Russia has announced that it will keep U.S. astronauts from the International Space Station, an apparent response to the sanctions given out by the U.S. over Russia's role in the crisis in Ukraine.
The U.S. said earlier this month it would deny export licenses for a number of high-technology items sought by Russia as punishment for its annexation of Crimea, according to the Associated Press.
"These sanctions are out of place and inappropriate," Russia's deputy Prime Minister Dmitry Rogozin said of the move in a statement to the media. "We have enough of our own problems."
Rogozin warned the U.S. that such sanctions could have a "boomerang effect," and he made good on those words, by threatening to end the U.S.' involvement on the ISS.
He added that U.S. involvement isn't necessary for the continuation of the station, claiming "the Russian segment can exist independently from the American one. The U.S. one cannot," according to AP.
"After 2020, we would like to divert these funds [used for ISS] to more promising space projects," he said to reporters.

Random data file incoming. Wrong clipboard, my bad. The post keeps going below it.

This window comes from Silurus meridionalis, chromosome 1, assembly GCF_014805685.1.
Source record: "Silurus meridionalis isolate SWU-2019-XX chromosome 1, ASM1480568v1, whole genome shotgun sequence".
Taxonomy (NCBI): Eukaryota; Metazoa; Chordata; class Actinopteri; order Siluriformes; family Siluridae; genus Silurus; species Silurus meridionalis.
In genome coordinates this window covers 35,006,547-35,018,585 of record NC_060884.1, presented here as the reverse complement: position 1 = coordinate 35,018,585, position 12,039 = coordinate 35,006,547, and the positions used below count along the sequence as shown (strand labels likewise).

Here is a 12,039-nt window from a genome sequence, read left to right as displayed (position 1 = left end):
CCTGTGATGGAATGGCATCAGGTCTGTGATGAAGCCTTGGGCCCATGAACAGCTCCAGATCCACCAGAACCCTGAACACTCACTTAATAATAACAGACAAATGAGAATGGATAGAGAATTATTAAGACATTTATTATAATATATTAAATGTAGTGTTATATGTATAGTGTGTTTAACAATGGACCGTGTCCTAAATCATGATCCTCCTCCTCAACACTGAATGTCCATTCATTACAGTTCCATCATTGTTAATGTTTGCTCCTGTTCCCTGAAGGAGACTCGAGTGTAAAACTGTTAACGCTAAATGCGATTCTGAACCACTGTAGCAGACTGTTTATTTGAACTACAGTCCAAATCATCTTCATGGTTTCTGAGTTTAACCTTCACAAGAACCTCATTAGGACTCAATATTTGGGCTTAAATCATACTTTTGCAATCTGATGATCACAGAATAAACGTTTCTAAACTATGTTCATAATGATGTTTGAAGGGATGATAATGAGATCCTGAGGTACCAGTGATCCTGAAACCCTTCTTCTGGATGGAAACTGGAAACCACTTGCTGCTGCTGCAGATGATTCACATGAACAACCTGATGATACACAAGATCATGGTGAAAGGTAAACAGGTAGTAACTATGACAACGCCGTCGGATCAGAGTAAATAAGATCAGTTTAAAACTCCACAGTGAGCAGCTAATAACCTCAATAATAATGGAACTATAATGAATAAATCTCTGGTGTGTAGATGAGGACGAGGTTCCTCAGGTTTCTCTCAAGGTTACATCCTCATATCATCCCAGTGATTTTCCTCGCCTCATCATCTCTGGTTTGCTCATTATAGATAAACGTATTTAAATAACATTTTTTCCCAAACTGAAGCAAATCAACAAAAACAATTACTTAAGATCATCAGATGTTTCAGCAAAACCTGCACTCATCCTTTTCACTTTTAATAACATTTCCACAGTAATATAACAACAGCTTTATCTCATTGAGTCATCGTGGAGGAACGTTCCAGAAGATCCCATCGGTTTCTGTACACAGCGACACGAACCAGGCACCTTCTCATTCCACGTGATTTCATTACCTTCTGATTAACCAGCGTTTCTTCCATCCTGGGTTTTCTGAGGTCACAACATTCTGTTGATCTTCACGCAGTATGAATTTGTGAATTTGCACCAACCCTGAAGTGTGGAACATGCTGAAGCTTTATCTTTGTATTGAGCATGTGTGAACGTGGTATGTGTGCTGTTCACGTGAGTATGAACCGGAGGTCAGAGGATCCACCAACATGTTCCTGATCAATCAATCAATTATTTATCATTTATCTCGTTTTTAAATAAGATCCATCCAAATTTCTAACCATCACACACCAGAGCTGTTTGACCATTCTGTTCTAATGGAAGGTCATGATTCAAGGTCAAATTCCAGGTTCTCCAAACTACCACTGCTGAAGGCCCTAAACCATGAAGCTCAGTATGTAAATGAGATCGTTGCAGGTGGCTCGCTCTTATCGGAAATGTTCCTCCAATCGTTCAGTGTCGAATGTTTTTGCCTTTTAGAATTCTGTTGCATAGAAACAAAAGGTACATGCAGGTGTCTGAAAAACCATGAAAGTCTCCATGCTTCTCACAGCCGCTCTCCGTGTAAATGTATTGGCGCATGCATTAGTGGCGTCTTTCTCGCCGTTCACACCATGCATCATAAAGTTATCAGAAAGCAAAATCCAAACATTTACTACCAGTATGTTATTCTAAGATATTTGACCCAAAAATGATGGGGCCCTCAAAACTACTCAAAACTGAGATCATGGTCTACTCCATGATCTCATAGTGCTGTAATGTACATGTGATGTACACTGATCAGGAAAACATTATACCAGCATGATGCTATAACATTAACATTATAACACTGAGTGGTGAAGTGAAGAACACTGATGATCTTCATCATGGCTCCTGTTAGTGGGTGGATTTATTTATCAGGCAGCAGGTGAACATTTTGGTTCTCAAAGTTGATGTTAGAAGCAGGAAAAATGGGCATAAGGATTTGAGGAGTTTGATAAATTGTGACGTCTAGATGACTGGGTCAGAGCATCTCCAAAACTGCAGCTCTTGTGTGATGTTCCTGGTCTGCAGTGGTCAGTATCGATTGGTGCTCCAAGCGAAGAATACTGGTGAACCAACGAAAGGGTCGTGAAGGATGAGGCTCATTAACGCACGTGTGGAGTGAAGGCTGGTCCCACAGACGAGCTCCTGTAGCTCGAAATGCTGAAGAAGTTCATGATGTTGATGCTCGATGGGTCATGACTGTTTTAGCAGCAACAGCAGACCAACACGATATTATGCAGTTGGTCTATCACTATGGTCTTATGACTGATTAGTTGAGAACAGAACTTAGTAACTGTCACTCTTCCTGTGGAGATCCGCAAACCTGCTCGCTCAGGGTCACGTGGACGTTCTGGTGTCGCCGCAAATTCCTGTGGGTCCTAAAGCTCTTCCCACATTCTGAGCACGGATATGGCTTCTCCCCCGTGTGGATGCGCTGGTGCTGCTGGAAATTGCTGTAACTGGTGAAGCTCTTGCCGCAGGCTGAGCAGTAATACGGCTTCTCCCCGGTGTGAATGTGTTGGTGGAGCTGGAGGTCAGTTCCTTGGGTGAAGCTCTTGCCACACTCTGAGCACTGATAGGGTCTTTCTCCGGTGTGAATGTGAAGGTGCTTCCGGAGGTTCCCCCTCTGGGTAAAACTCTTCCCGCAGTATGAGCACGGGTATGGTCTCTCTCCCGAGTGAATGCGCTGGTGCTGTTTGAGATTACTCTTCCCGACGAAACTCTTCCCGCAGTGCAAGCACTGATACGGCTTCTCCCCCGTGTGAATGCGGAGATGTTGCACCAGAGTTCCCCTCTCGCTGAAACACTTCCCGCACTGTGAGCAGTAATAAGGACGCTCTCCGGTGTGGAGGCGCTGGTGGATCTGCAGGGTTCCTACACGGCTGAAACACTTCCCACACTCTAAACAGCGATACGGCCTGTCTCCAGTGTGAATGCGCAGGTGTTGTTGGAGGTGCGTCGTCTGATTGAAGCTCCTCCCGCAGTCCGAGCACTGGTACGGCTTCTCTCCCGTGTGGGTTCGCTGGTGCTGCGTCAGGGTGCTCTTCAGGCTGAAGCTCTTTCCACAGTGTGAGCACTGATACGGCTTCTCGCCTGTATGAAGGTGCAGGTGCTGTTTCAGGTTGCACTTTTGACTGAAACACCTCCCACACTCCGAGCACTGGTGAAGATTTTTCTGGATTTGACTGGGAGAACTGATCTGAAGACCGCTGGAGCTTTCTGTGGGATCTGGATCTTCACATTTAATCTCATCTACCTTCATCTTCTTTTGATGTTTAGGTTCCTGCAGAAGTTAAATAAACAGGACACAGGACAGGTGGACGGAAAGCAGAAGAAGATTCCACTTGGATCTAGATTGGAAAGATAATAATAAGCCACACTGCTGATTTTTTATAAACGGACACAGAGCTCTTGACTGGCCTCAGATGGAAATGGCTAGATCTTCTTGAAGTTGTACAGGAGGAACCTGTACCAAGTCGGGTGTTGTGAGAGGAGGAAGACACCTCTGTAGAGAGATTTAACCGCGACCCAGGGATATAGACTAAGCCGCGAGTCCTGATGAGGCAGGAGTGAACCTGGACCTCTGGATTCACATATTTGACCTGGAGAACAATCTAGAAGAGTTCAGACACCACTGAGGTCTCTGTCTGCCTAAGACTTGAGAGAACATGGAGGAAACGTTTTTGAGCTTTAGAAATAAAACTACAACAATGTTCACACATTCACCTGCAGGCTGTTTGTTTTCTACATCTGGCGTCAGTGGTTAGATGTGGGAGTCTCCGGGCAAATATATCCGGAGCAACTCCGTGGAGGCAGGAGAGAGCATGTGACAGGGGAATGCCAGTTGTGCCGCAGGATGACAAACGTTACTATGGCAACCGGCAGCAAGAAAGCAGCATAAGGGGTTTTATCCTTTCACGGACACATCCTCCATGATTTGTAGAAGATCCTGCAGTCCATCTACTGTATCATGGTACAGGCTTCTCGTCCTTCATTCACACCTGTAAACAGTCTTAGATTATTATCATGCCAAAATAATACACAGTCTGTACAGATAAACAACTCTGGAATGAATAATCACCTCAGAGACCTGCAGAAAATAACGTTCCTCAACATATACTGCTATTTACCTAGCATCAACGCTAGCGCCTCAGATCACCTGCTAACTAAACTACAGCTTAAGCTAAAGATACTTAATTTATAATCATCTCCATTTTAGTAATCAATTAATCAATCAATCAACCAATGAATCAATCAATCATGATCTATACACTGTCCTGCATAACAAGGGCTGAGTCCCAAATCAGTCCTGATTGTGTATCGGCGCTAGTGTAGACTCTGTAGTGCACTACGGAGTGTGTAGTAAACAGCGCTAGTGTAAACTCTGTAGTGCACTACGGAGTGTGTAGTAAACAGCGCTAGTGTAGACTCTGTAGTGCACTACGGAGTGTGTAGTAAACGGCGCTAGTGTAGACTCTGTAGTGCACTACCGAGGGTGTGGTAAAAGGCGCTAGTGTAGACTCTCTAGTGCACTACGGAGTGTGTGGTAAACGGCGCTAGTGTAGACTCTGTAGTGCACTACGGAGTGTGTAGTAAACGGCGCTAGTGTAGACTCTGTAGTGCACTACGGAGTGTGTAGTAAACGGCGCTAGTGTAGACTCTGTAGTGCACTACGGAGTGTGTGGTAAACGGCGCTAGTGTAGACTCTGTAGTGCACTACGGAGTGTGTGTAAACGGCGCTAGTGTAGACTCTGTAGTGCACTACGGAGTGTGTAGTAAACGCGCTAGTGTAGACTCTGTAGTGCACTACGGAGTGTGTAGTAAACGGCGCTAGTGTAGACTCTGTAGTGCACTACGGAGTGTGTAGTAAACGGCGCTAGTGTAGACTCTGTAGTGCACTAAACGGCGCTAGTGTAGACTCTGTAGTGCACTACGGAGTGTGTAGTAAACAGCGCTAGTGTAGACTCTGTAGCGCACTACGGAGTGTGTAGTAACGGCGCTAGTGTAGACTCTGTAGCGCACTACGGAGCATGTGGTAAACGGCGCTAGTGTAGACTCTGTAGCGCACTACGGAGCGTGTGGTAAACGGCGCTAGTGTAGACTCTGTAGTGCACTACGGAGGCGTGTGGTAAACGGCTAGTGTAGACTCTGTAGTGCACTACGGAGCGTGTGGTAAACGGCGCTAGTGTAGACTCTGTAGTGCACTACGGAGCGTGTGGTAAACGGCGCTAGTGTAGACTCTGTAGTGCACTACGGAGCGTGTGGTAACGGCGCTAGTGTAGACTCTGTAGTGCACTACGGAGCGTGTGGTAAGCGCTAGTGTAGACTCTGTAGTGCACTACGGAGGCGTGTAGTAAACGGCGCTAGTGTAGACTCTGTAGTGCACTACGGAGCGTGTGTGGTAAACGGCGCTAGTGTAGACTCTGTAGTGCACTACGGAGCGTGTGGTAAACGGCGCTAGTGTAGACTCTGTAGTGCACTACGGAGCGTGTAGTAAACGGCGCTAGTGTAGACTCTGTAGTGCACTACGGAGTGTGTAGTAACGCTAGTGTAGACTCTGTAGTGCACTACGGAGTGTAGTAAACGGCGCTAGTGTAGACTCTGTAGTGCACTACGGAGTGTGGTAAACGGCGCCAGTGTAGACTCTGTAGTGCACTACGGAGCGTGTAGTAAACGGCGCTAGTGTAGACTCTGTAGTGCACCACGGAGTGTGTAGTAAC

The U.S. and Russian space programs have cooperated in launching and maintaining the $100 billion ISS project for the last 20 years.
The ISS is run by 15 nations, but the only way to get to the ISS is by using Russia's Soyuz spacecraft.
Russian will supposedly not let American astronauts aboard the spacecraft after 2020.
Russia has also said it won't sell rocket engines to the U.S. either for military satellite launches.
The U.S. had hoped to keep the ISS operational until 2024, but Russia has officially denied that proposal, according to AP.
The news came a day before three astronauts, returned to Earth from the ISS. Russian Mikhail Tyurin, American Rick Mastracchio and Koichi Wakata of Japan had spent 188 days in space.